I'm attempting to calculate an approximate "closed form" of the integral $$\int \frac{dp}{1 + a p^4 + b p^6}$$

as a function of $a$ and $b$, two small parameters (of the order of $10^{-2}$). I'm really not sure how to go about doing this.

First attempt at a solution:

I naively considered performing a series expansion with respect to $a$ and $b$, and then performing the integral, but when one of the limits is infinity the integral diverges.

I'm not really used to approximating integrals so I'm completely at a loss!


The title earlier showed a definite integral instead of an indefinite one.

I also forgot to mention that $a>0$ and $b>0$.

  • $\begingroup$ Yeah, I believe this will not have a usable closed form, if one exists. If you're feeling bored, try $a = b = 1$ and let WolframAlpha show you the mess (scroll down to 'alternate form of the integral'). $\endgroup$
    – orlp
    May 24 '17 at 0:20
  • $\begingroup$ Yeah, that's sort of why I'm here. :( I tried to get Mathematica to do a series approximation of the integral in $a$ and $b$, but it's taking far too long! Was hoping that I could use the fact that $a$ and $b$ were small to my advantage to simplify the job... $\endgroup$
    – Philip
    May 24 '17 at 1:43

For an exact solution, what I would try is first to change variable $$B p^6=x^3\implies p=\frac{\sqrt{x}}{\sqrt[6]{B}}\implies dp=\frac{dx}{2 \sqrt[6]{B} \sqrt{x}}$$ which gives $$I=\int \frac{dp}{1 + A p^4 + B p^6}=\frac{1}{2 \sqrt[6]{B}}\int\frac{dx}{ \sqrt{x} \left(x^3+{A }{B^{-2/3}}x^2+1\right)}$$ Let us call $a,b,c$ the roots of the cubic equation ( two of them will be non-real complex conjugate since $\Delta=-{4 A^3}{B^{-2}}-27<0$) and use partial fraction decomposition to get $$\frac{1}{(x-a) (x-b) (x-c)}=\frac{1}{(a-b) (a-c) (x-a)}+\frac{1}{(b-a) (b-c) (x-b)}+\frac{1}{(c-a) (c-b) (x-c)}$$ So, we are left with the problem of $$J(d)=\int \frac{dx}{\sqrt{x} (x-d)}=-\frac{2}{\sqrt{d}}\tanh ^{-1}\left(\frac{\sqrt{x}}{\sqrt{d}}\right)$$ which seems to be manageable.

  • $\begingroup$ Thanks so much! I can't believe I didn't think of partial fractions. $\endgroup$
    – Philip
    May 27 '17 at 12:30
  • 1
    $\begingroup$ @PhilipCherian. You are welcome ! It looks simple but this is the same as in Robert Israel's answer. $\endgroup$ May 27 '17 at 12:32
  • $\begingroup$ That's true, but this method was easier for me to handle with Mathematica, since the series of the sum of the logs was taking too long on my computer, for some reason. (I'm no expert, I might not have been doing it optimally!) That's why I chose this as the answer :) $\endgroup$
    – Philip
    May 27 '17 at 12:36

I'll assume $a > 0$ and $b > 0$.

By symmetry, the integral from $0$ to $\infty$ is half the integral from $-\infty$ to $\infty$. You can use the Residue Theorem with a semicircular contour. The result is that your integral is $\pi i$ times the sum of the residues of $1/(1 + a p^4 + b p^6)$ at the roots of $1+a p^4 + b p^6$ in the upper half plane.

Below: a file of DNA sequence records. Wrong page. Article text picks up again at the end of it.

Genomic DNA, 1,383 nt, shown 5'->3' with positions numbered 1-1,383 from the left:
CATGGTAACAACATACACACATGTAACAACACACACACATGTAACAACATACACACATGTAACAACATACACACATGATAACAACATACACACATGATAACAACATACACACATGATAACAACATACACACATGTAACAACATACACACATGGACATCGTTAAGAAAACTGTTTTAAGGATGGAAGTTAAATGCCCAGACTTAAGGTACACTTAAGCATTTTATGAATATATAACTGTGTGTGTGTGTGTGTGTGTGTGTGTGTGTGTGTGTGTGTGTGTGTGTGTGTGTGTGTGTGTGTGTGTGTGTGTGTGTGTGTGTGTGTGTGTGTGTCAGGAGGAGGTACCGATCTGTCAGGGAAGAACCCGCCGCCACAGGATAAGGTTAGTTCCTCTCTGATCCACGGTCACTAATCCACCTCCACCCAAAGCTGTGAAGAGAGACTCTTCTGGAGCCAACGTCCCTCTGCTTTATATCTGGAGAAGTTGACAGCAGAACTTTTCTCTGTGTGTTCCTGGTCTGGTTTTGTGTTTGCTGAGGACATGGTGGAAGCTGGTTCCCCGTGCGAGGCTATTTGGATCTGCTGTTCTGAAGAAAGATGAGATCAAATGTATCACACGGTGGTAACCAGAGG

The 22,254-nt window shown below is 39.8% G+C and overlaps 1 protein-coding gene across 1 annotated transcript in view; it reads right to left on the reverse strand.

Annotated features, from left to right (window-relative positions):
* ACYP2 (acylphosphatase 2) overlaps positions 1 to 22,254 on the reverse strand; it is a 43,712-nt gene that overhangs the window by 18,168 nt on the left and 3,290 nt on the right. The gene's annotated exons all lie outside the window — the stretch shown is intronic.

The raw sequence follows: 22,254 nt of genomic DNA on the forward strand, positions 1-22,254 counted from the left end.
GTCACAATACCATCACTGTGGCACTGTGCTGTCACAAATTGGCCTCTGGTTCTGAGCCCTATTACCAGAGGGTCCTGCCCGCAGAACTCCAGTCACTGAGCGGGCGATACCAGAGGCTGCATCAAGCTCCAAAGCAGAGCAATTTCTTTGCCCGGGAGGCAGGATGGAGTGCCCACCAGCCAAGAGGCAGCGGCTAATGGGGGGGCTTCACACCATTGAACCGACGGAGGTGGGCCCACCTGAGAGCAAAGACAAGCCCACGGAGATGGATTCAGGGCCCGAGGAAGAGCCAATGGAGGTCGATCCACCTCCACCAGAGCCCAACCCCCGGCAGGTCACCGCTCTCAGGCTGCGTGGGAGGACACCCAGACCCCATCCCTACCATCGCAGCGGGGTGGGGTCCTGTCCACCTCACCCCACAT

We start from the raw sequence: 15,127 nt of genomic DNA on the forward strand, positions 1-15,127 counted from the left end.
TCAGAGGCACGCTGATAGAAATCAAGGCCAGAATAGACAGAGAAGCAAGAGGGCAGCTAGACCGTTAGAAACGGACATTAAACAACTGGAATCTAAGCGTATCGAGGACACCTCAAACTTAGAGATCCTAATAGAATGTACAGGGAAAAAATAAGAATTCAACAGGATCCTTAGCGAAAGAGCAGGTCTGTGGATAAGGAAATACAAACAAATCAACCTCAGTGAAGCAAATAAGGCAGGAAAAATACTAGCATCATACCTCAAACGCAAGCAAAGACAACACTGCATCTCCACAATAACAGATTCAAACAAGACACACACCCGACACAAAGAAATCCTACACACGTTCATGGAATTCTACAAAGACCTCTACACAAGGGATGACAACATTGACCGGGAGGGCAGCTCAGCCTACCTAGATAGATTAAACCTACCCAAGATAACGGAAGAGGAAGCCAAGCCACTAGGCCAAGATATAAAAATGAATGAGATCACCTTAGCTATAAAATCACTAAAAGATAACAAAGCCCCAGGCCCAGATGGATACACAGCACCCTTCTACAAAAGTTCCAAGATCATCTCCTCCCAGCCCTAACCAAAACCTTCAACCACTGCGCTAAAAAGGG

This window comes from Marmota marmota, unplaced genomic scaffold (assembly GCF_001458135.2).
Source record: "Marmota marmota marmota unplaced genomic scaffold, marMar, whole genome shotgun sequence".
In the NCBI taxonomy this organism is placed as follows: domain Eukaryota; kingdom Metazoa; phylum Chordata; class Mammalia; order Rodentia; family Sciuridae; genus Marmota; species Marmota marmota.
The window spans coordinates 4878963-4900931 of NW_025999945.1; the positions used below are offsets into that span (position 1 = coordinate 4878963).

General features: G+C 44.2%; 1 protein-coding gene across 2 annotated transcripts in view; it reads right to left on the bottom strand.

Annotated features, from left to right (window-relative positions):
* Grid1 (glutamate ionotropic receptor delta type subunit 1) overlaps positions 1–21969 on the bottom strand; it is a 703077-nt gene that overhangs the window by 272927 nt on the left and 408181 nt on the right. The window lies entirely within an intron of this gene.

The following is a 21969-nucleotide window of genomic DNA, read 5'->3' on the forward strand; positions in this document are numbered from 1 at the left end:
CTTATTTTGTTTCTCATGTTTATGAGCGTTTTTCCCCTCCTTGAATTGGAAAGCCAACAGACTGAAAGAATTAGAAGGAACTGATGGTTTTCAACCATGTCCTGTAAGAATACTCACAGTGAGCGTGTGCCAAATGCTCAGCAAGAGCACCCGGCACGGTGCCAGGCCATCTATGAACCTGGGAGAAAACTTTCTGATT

The residue of $1/f(p)$ at a simple root $p=r$ is $1/f'(r)$.

EDIT: The indefinite integral can be written as

$$ \sum_r \dfrac{\ln(p-r)}{6 b r^4 + 4 a r^3}$$

where the sum is over the roots of $f(p) = 1 + a p^4 + b p^6$, assuming these are distinct: that is in fact the case when $a > 0$ and $b > 0$, since the discriminant of that polynomial is $-64 b (4 a^3 + 27 b^2)^2$.

A series expansion in powers of $a$ and $b$, valid for fixed $p$, is easy: just write

$$ \dfrac{1}{f(p)} = \sum_{k=0}^\infty (-a p^4 - b p^6)^k $$

and integrate term by term. Thus the first few terms are

$$ \dfrac{1}{f(p)} = 1 - a p^4 - b p^6 + a^2 p^8 + 2 a b p^{10} + b^2 p^{12} + \ldots $$ $$ \int \dfrac{dp}{f(p)} = C + p - \frac{a}{5} p^5 - \frac{b}{7} p^7 + \frac{a^2}{9} p^9 + \frac{2ab}{11} p^{11} + \frac{b^2}{13} p^{13} + \ldots$$

  • $\begingroup$ I'm so sorry, I forgot the change the limits in the title (I changed it in the body), but I was hoping for the improper integral, since this itself is an approximation of a more complicated integral that I'm having no luck with. I was hoping that with a "closed" form, I could not only have the behavior with $a$ and $b$, but I could also differentiate it with respect to them and approximate other integrals I need to calculate (like $\int \frac{p^6}{(1 + a p^4 + b p^6)^2}$. The simple root residue will definitely come in handy, thanks! $\endgroup$
    – Philip
    May 24 '17 at 1:34
  • $\begingroup$ Thanks! Your answer was very helpful, but @Claude's answer actually helped me approximate the integral more efficiently, since once I found the exact solution I could then expand the solution as a series in Mathematica! $\endgroup$
    – Philip
    May 27 '17 at 12:29

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